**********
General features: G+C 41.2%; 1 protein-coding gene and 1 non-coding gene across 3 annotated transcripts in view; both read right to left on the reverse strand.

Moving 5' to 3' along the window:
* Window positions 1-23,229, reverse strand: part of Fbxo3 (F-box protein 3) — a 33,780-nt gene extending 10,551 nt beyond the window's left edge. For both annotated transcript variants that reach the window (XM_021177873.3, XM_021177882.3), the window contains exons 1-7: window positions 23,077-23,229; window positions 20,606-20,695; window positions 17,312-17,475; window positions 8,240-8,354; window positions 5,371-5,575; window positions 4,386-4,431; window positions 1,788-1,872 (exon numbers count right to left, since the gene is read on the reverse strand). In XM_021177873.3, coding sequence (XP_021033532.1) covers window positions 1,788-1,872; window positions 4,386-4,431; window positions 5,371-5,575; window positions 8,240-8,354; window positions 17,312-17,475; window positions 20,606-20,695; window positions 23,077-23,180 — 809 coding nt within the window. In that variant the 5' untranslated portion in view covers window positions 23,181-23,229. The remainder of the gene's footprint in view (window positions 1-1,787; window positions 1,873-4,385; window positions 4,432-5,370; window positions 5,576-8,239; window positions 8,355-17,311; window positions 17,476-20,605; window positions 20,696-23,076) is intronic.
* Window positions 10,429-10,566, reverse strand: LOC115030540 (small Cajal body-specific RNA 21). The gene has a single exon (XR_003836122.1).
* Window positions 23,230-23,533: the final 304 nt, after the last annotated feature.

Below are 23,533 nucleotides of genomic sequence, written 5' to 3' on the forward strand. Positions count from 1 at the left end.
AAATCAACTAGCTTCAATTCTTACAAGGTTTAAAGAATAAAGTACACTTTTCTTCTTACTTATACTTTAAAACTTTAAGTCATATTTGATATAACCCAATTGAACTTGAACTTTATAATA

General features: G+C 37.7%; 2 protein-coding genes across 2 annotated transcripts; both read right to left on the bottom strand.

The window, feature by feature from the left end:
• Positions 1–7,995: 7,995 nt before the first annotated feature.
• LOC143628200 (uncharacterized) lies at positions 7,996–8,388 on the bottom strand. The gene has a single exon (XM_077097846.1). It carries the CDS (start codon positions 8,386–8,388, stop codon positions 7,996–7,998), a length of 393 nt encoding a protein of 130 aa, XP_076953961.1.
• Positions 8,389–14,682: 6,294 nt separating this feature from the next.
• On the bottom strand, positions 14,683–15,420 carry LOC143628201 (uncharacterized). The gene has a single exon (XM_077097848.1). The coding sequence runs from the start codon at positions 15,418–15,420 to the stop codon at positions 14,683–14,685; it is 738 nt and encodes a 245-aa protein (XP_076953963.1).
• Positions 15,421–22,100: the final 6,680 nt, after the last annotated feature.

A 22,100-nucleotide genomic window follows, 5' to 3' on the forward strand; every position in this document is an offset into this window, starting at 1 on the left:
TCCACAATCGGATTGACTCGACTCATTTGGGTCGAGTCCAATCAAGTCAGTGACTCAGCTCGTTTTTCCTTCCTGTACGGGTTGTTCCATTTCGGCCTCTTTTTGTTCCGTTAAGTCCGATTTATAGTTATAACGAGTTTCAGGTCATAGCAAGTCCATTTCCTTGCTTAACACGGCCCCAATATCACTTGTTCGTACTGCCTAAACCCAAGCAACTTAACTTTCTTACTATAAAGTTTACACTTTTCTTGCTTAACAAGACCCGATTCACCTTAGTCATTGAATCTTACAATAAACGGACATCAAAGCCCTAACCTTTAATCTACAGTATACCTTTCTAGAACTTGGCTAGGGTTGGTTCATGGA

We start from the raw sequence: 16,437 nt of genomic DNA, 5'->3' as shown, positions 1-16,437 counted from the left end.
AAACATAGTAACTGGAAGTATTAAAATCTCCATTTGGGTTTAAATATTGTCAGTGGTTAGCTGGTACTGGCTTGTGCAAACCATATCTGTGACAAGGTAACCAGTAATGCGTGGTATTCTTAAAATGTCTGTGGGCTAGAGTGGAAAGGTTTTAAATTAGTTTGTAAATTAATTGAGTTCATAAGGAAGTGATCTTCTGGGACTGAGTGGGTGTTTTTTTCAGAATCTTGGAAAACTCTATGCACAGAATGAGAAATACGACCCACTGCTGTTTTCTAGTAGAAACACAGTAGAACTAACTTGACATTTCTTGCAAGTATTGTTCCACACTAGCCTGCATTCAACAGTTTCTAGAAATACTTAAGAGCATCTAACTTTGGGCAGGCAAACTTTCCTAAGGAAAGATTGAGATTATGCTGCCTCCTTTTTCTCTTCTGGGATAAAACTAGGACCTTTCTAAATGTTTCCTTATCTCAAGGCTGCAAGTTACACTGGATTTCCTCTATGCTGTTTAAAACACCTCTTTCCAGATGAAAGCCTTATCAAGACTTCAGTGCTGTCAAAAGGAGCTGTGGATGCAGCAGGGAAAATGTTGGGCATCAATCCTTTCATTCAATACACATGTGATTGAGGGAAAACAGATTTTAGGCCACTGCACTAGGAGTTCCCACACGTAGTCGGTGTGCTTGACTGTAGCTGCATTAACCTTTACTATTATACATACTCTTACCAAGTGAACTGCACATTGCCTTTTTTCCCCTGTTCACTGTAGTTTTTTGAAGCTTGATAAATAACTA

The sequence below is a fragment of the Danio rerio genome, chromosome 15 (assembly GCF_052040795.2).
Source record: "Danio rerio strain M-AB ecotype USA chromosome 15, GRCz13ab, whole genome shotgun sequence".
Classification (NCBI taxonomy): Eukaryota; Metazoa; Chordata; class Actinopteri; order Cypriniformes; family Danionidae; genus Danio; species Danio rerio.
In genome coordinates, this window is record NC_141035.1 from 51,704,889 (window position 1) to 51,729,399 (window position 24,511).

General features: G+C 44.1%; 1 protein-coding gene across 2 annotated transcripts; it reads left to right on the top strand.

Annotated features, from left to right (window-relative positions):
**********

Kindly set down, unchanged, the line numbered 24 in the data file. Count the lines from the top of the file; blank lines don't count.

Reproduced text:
Annotated features, from left to right (window-relative positions):